Thankfully the further we got from the city centre, the easier navigation got. Roads started to free up and missed turns somehow felt easier to correct. We were back on track.

Our original, extremely rough, plans had revolved around getting onto the main highway located in the centre of England and follow it all the way up to Scotland. Further research had told us that highway was the M1. It looked like it should have been a simple operation; we would drive in the general direction we thought Scotland was and follow road signs after that. The unfortunate part of this fool proof plan was that we had no idea which way that actually was. After driving in circles around London, left felt like right, up was down and every sign seemed to point to in the wrong direction. With our luck, we could end up in Wales, not Scotland, and never know the difference.

So, when we finally made it to pick up our gainfully employed friend, we were thrilled to see he had acquired a road map of the whole United Kingdom. This was no mean feat either; we had barely noticed any shops other than the odd pub or off-licence corner store. The best part, other than he was resting comfortably in a pub, was that the pages were huge. No more flipping pages at a million miles per hour, going cross-eyed as you pressed the book against your nose.

English Summers are a different proposition to Australian ones. The hours of daylight feel like they stretch on for days. This isn’t necessarily a problem unless you’re new to the country and begin to lose track of time. Sitting in a pub on a Friday afternoon, sipping pints is the perfect setting for such difficulties. When the travel time to the next destination is more than seven hours, something has to give. For us it was the realisation that if we didn’t get back in the van and begin our journey north as soon as humanly possible, we would still be sitting up at the bar, drinking pints with the locals at closing time. Not that this was deeply concerning to any of us, mind you. We would have been happy to stay until last drinks, but driving a full day in a foreign country with a hangover scared us more than any liquored up local ever could. It was enough incentive to get on the road again.

Every now and then travellers have the ability to become a little self-indulgent. You stop and visit places for no reason other than to tell people that you’ve been there. This is done so that when you meet up with other travellers you can play the game of one upmanship.

“Been to England?”

“Yep. You been to Manchester?”

“Yep. You stop in Nottingham?”

“Yep. What about Cambridge? Did you have dinner at a little river side pub with a view of the park?”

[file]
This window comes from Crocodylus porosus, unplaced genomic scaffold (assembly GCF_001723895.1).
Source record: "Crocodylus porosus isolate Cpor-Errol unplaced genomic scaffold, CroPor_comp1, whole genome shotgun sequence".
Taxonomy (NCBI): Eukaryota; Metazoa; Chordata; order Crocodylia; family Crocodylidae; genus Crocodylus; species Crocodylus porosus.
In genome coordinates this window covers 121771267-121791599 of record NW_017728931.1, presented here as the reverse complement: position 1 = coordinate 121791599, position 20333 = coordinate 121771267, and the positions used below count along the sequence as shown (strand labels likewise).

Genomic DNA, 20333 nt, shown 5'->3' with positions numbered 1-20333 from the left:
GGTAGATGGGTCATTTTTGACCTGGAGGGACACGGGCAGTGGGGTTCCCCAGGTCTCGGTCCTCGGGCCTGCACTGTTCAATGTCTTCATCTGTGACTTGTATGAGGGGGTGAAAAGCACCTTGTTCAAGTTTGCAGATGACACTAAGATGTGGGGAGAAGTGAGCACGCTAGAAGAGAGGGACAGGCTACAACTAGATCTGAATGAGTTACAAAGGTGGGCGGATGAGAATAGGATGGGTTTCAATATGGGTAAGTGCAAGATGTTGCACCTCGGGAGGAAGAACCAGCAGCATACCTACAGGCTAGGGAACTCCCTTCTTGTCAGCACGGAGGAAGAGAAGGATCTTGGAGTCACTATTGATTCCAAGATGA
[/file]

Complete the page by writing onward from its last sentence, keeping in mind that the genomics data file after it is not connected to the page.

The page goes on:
“Oh mate. You should have. You missed out.”

“Why’s that?”

“Cheap pints.”

“Well played, sir.”

Our stopping in Cambridge was one such moment.



I have clear recollections of first hearing about Cambridge when I was a teenager in Australia. I had visions of well-spoken students with proper English accents, wearing tweed jackets, studying strange subjects such as Shakespearian biology or medieval economics. The kinds of courses that seem ridiculous because you have little chance of understanding what attracts people to them in the first place let alone what it qualifies them for, other than the right to brag, “Oh, I went to University at Cambridge. Here, have a brandy.” For the record, I spotted no tweed, but there seemed to be a vast amount of drinking establishments, leading me to believe that it was a proper university town after all.



Similarly, camping off the side of a side road that night, behind a hedge, out of view, on the outskirts of Nottingham is another example. A useful piece of knowledge I had picked up in a pamphlet was about U.K. camping laws. At the time, travellers were allowed to camp in areas not expressed as camping so long as they were not camped next to a road or expressway and have the permission of the land owner. A dirt road behind a hedge seemed close enough. It was dark and we were well concealed but I was still uncomfortable. One of the guys set up a tarp and slept outside. He was comfortable in the knowledge that he would be the first to die if we were attacked by English vagrants. It had not escaped my thoughts that we were in the vicinity of Sherwood Forest and I, being a fan of Robin Hood, was fairly excited by that fact. Nevertheless, when I woke up in the morning and looked at where we were situated, we appeared more like tramps living under a bridge. Not a look of which Sir Robin would have been inspired by.

That day we would make it to Scotland, the whole aim of the journey, but escaping England was an expedition of its own. When I arrived in London excitement had overcome me. While waiting to leave on the Scotland trip, I went flat out. At no stage did I stop to take in and appreciate where I was and what I was doing. As much fun as I was having, I was running on the pure adrenalin of finally being on the trip I had saved so long and hard for. This new phase of my trip allowed me to look back and be truly happy about the path I was going on.

Scotland had a lot to live up to.